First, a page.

The CDC defines COVID-19 vaccine equity 1 as fair and just access to COVID-19 vaccination for all people. There are a myriad of social, geographic, political, economic, and environmental factors that create challenges to vaccination access and acceptance, and that often affect racial and ethnic minority groups disproportionately. These may include:

Education, income, and wealth gaps

Job access and working conditions

Racism and other forms of discrimination

Gaps in healthcare access

Transportation and neighborhood conditions

Lack of trust as a result of past medical racism and experimentation

In 2021, El Sol Neighborhood Education Center’s COVID 19 Response Efforts were recognized by Dr. Anthony Fauci. El Sol promotores were invited to the White House to commemorate their efforts. Dr. Facui lauded El Sol for its leadership in addressing equity gaps and expanding vaccine access among underserved Inland Empire communities. The State of California recognized El Sol as the leader in equity-centered approaches to raise awareness and address vaccine hesitancy for COVID-19 in 2021. And in 2020, the CDC selected us as one of 10 national organizations excelling in effectively deploying CHWs to address COVID-19 in the Inland Empire – especially those who live in vulnerable neighborhoods.

El Sol’s process

When the pandemic began to affect communities served by El Sol Neighborhood Educational Center in April 2020, El Sol immediately developed a COVID-19 script and began conducting phone calls to participants from its various programs. We initiated community conversations about the coronavirus and how it affects adults and children, especially at-risk community members. During every phone call, we ensured everyone had access to information, testing access, vaccination updates, all the while leveraging resources

As soon as families began to disclose Covid-19 positive diagnoses to CHWs/Promotores, El Sol immediately allocated three part-time El Sol CHWs/Promotores to work in San Bernardino and Riverside County communities to provide social support to these families and others who were high-risk. To ensure families who are diagnosed or at high-risk for Covid-19 have access to necessary resources, the CHWs/Promotores safely delivered food and other supplies to ensure community wellbeing by promoting safe quarantine practices. El Sol’s COVID-19 prevention efforts also included leading dozens of pop-up vaccination events and clinics throughout the Inland Empire to deliver nearly 6,000 COVID-19 vaccinations, distributing nearly 7,000 COVID-19 care kits and training community health workers.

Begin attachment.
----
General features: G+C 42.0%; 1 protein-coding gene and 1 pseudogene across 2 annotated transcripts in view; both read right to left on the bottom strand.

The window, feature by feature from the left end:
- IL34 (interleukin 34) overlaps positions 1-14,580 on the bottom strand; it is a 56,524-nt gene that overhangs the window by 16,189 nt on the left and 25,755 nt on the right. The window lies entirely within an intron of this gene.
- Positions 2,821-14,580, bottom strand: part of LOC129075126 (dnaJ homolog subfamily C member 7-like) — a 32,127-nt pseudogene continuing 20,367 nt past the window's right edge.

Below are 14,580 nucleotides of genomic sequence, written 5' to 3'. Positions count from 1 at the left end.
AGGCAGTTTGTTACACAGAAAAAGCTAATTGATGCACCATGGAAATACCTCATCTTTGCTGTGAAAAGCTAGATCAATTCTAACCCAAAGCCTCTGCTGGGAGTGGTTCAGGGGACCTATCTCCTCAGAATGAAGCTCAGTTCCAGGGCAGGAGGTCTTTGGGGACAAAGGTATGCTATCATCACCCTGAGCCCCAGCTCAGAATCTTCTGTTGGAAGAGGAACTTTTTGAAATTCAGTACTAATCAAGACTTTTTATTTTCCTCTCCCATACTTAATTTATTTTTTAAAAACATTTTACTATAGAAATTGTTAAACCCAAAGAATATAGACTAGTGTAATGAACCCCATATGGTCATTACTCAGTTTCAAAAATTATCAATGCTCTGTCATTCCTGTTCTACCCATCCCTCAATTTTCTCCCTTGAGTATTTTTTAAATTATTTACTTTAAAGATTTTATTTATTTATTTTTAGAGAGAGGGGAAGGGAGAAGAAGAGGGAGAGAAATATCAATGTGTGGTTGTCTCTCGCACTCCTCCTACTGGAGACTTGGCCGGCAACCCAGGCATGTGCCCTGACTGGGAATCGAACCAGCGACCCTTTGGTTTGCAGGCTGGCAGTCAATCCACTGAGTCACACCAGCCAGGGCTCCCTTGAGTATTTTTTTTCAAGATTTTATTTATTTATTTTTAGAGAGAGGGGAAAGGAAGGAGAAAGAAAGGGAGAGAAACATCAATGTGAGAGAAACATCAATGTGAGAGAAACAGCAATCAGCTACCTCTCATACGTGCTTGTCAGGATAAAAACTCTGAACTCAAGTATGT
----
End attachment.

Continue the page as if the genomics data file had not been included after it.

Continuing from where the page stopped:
El Sol’s COVID-19 Communication and Educational Resources

As the pandemic gripped California, El Sol created culturally relevant, accurate, and comforting Spanish and English COVID-19 resources, incorporating pop culture elements, to engage Inland Empire communities most affected by COVID-19. These included COVID-19 self-care toolkits, COVID-19 comic strips, educational activity books, engaging videos, theatrical plays, and song and dance videos (A Time to Heal and the official COVID-19 song). Through these, we met CDC recommended Communication and Educational milestones[1] for the pandemic:

  • Help build vaccine confidence
  • Share clear and accurate information to educate about COVID-19
  • Raise awareness about the benefits of vaccination while addressing common questions and concerns
  • Adapt key messages to the language, tone, and format that will resonate with Latinx, Black and Asian communities
  • Understand community needs regarding COVID-19 vaccines

Perhaps most importantly, El Sol CHWs/Ps did whatever it took to empathize with, support, and heal people

“I remember January 2021 we did 600 + tests in one day and 400 people tested positive. The head of the Collaborative said if any of you get infected, we will shut down. In 4 hours we could not go to the restroom or eat, or anything. In your 4 hours, you had to be standing, doing tests, waiting for people. After those 4 hours someone would come to replace you so you. Therefore, we had to eat or go to the restroom before putting on the equipment. After putting on the equipment, you could not take it off. Therefore, it was something that made us mature, grow, be empathetic.”

– Esperanza Sotelo, El Sol COVID Vaccine Equity Promoter Director


CHWs have played a critical role in the COVID-19 pandemic response through educating populations, early detection, community surveillance, and contact tracing. Because they hail from the communities in which they work and understand community perceptions and beliefs, CHWs/Ps possess another invaluable asset: local trust. This makes them ideally placed to combat vaccine hesitancy and misinformation and to encourage their peers to get vaccinated. By working within the existing social structures of a community, CHWs have the opportunity to increase vaccine uptake through engagement, education, and myth-busting. The COVID-19 pandemic reminds us that CHWs/Ps who are equipped, trained, and paid as part of a well-functioning health system can help keep pandemics in check and maintain health services equity and access.2 To learn more about El Sol’s culturally responsive media resources, contact